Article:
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Renting A Car In Japan - Guide To Rental Costs, Licenses, And Driving

Renting A Car In Japan - Guide To Rental Costs, Licenses, And Driving
  • Renting A Car In Japan - Guide To Rental Costs, Licenses, And Driving

Translated by Jay Issei Karslake

Written by Mayu

2020.06.01 Bookmark

Rental cars are convenient for sightseeing in Japan. This article explains where and how you can rent a car, including rental prices, driving license requirements, and Japanese traffic rules. Enjoy traveling with the independence that driving provides.

Car Rental in Japan

Renting A Car In Japan - Guide To Rental Costs, Licenses, And Driving

Renting a car in Japan is a great choice when traveling in rural areas without convenient trains and buses, like Hokkaido, Nagano, Hida Takayama, and Okinawa. Read more to learn how to rent a car, how much it costs, and what license requirements you need. We also provide tips on how to drive in Japan safely.

Rental prices vary depending on car types, but many places cost around 10,000 yen per day. A good resource for viewing the prices of major Japanese rental car companies is Tabirai Japan, a service that allows you to compare prices and even book a rental car in any region of Japan. You don't need to be a member to use the service.

Table of Contents:

1. Necessary Requirements to Drive in Japan
2. Manners and How to Rent a Car
3. Rental Prices
4. About Car Navigation Systems in English/Chinese/Korean
5. About Japanese Road and Traffic Rules
6. Japanese Highway Conditions
7. How to Use Parking Lots
8. How to Use Gas Stations/Stands
9. About Insurance

Necessary Requirements to Drive in Japan


First and foremost, you must be over 18 years old to rent a car in Japan, as according to Japanese law, you must be over 18 years old to possess a regular driver’s license. If you are over 18, then bring your valid non-Japanese driver’s license and passport with you when visiting the rental shop.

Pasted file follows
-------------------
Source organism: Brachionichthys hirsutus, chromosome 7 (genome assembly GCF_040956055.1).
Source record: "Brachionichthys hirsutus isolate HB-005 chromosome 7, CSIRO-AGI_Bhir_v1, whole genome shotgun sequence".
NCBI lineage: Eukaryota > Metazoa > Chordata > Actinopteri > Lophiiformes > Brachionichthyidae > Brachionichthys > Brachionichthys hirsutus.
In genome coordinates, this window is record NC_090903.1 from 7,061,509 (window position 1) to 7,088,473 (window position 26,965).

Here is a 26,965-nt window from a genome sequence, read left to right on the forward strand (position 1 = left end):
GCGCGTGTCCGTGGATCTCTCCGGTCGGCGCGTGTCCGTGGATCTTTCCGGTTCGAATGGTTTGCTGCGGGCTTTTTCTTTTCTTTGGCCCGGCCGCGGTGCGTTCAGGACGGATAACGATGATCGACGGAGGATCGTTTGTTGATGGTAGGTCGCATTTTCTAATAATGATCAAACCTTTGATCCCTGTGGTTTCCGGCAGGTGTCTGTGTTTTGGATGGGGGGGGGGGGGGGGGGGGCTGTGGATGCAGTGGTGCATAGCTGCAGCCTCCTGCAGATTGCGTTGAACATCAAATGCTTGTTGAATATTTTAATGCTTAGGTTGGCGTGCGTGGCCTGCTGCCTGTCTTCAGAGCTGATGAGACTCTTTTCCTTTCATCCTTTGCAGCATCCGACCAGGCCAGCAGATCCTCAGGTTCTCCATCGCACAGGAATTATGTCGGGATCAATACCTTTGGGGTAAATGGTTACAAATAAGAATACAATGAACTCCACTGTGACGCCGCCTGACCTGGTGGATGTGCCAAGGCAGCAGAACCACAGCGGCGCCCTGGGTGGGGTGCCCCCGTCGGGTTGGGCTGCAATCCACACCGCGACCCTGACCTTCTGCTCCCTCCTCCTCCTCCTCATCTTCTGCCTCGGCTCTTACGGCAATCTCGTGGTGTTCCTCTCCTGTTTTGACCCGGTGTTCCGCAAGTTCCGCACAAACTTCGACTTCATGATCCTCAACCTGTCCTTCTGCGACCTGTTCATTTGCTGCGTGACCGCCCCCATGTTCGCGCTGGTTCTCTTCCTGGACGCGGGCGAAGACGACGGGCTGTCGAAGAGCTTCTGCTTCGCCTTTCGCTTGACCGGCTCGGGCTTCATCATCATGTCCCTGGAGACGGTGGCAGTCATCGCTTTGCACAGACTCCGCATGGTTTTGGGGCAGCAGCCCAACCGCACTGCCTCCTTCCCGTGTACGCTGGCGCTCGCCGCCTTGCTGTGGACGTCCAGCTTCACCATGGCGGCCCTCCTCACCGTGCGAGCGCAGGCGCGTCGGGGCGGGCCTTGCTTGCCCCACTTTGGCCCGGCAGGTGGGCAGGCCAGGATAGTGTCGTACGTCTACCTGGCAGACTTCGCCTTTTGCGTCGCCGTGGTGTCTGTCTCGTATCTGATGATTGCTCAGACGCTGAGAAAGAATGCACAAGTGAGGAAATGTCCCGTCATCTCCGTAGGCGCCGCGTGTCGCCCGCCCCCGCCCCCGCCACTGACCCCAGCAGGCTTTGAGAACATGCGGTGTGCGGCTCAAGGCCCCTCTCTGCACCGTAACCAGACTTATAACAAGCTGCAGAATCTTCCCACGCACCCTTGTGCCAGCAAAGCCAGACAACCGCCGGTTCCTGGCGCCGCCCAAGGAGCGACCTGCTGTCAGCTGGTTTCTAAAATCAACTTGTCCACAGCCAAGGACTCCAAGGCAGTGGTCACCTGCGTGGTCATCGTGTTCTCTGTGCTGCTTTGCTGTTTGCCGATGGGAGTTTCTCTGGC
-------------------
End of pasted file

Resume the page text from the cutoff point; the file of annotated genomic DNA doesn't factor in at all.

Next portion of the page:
There are three types of valid driver’s licenses that may be used when renting a car in Japan:

1. Any driver’s license issued in Japan (for those living in Japan)
2. An international driver's license
3. A non-Japanese driver’s license with accompanying Japanese translation (in the case of a Swedish, German, French, Taiwanese, Belgian, Slovenian, Monacan driver's license)

International Driver's License

International driver's licenses must be issued in your home country's Department of Motor Vehicles before coming to Japan. These cannot be issued at your country’s embassy when already in Japan, so please keep this point in mind.

Driver’s License and its Japanese Translation

If you have a Swedish, German, French, Taiwanese, Belgian, Slovenian, or a Monacan driver's license, you don't need to get an international driver's license. All you have to do is bring your driver's license with its Japanese translation and your passport to any rental shop in Japan and submit it to them. The translations can be issued at JAF throughout Japan, and at each country’s embassy or consulate.

If you ask JAF to handle the translation, there are times where they will be able to have it ready within the same day, but other times it can take around two weeks. It costs about 3000 yen per driver's license translation.

Whether you're getting an international driver's license or a Japanese translation of your license, it's your best bet to apply for it ahead of time.

A reference guide for driver's licenses that can be used in Japan can be found here: Driver's License Guide

Manners and How to Rent a Car


When you're going to rent a car, you first apply on the Internet or from the counter of a shop. It's the same as renting a car in your own country.

Select the rental and return day, car type, one way or round trip, and options such as car navigation.

It's possible to rent a car on the same day that you apply at the shop, but you might not be able to rent the car type that you want. It's best to make your reservation a few days to one week ahead of time.

Sites with Reservations in English, Chinese, Korean, and Thai


There are websites where you can make reservations in English, Chinese, Korean, and Thai too.

Nissan Rent-a-Car, Toyota Rent a Lease, Nippon Rent a Car, and Times Car Rental are some of the options. After you've applied, you head to the shop on the day that you're going to rent the car. Make sure to bring your driver's license and passport to the shop.